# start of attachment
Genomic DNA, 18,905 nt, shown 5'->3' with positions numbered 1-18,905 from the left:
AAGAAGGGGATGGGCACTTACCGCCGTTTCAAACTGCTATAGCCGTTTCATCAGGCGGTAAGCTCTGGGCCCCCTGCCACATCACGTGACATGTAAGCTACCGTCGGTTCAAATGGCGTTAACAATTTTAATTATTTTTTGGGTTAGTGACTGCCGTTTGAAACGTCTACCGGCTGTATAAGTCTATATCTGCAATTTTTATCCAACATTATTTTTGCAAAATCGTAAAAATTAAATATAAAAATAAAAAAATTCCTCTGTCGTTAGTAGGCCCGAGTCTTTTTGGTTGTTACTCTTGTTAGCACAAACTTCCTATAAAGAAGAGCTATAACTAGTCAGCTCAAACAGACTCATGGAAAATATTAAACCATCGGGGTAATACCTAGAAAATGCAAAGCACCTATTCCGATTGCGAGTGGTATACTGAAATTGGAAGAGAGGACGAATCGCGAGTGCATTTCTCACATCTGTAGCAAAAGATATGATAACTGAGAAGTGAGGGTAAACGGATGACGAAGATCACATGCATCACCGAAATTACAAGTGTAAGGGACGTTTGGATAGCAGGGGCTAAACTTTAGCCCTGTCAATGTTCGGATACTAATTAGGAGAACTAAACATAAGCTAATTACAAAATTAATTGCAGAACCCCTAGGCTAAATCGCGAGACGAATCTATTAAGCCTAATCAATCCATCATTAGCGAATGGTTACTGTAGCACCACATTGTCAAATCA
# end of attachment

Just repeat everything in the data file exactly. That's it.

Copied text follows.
Genomic DNA, 18,905 nt, shown 5'->3' with positions numbered 1-18,905 from the left:
AAGAAGGGGATGGGCACTTACCGCCGTTTCAAACTGCTATAGCCGTTTCATCAGGCGGTAAGCTCTGGGCCCCCTGCCACATCACGTGACATGTAAGCTACCGTCGGTTCAAATGGCGTTAACAATTTTAATTATTTTTTGGGTTAGTGACTGCCGTTTGAAACGTCTACCGGCTGTATAAGTCTATATCTGCAATTTTTATCCAACATTATTTTTGCAAAATCGTAAAAATTAAATATAAAAATAAAAAAATTCCTCTGTCGTTAGTAGGCCCGAGTCTTTTTGGTTGTTACTCTTGTTAGCACAAACTTCCTATAAAGAAGAGCTATAACTAGTCAGCTCAAACAGACTCATGGAAAATATTAAACCATCGGGGTAATACCTAGAAAATGCAAAGCACCTATTCCGATTGCGAGTGGTATACTGAAATTGGAAGAGAGGACGAATCGCGAGTGCATTTCTCACATCTGTAGCAAAAGATATGATAACTGAGAAGTGAGGGTAAACGGATGACGAAGATCACATGCATCACCGAAATTACAAGTGTAAGGGACGTTTGGATAGCAGGGGCTAAACTTTAGCCCTGTCAATGTTCGGATACTAATTAGGAGAACTAAACATAAGCTAATTACAAAATTAATTGCAGAACCCCTAGGCTAAATCGCGAGACGAATCTATTAAGCCTAATCAATCCATCATTAGCGAATGGTTACTGTAGCACCACATTGTCAAATCA